Wednesday, 22 May 2019

Why do we make?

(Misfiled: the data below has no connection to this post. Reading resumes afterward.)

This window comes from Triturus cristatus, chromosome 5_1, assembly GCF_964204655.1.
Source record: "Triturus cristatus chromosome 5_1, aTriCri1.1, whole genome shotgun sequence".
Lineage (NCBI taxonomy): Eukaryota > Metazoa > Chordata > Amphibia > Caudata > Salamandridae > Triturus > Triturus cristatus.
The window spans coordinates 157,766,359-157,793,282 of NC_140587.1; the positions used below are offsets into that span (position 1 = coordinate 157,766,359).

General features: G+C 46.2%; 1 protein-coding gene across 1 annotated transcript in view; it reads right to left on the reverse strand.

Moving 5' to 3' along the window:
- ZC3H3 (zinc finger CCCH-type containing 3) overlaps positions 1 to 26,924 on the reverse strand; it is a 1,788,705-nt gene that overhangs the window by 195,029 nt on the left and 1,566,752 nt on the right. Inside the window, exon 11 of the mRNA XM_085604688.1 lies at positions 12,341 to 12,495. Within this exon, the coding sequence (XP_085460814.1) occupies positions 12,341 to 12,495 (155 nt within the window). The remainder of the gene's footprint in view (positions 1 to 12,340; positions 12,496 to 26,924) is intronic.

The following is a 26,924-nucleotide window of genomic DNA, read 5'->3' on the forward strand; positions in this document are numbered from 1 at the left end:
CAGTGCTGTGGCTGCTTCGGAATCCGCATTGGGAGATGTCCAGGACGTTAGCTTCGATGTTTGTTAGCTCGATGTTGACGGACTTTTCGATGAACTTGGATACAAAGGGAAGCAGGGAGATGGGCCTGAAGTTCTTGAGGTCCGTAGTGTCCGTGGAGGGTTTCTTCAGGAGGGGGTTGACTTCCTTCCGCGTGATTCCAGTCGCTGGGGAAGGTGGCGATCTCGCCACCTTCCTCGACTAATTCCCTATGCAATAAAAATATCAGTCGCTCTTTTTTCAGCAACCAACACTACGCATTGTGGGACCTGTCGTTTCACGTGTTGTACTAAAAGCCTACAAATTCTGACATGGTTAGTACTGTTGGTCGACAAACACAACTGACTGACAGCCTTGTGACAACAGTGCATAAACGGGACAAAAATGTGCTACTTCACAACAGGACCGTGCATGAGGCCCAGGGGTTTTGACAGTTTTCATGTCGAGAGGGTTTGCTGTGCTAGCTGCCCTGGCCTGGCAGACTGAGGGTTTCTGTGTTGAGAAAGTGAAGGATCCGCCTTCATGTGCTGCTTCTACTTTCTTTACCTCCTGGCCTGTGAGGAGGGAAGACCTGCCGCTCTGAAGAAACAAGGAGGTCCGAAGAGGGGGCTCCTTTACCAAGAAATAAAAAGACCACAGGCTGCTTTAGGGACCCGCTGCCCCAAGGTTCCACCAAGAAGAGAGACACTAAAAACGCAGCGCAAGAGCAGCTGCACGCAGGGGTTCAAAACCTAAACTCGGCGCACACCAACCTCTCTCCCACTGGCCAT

Why do we make? was one of the interesting questions explored at the ‘Craft(ing) the body’ conference held at UCA Farnham today. Although it wasn't the theme of the day it was a thread running through all the presentations. Professor Catherine Harper felt that there was a need to craft and that the interaction between the body and the thing being made was visceral. She commented that we don’t need craft but we desire it. Her keynote paper on ‘Chasing the impossible: crafting the intimate body’ compared the different approaches of female representation expressed in Judy Chicago’s Dinner party and Helen Chadwick’s Eat me, arguing that Chicago stylised and unified women as biologically feminine while Chadwick’s response was more personal and placed femininity between the biological and the social allowing multiple definitions. Interestingly the artists Gayle Matthias and Karina Thompson, who work in glass and textiles respectively, both said that it is only as mature artists that they have had the confidence to produce, exhibit and verbalise personal autobiographical work. The potter Gareth Mason noted that we make sense through craft, while artist Fiona Curran argued that craft is a form of discovery and curiosity. Daniel Fountain spoke of his practice, crafting a queer society in the form of nests from salvaged materials. The ceramicist David Jones speaking about his own practice noted that giving matter form is significant. He quoted Richard Sennett’s words that ‘making is thinking’ and Hannah Arendt’s idea that craft requires a narrative rather than mindless making. Jones argued that craft is not art or a subsidiary of art but lies parallel to it. During the question time many in the audience said they felt compelled to make, others said that they made because they had ideas to express and disseminate. Many agreed with Jones that what we can make goes beyond what we can see and thus produces nuanced layers of meaning.

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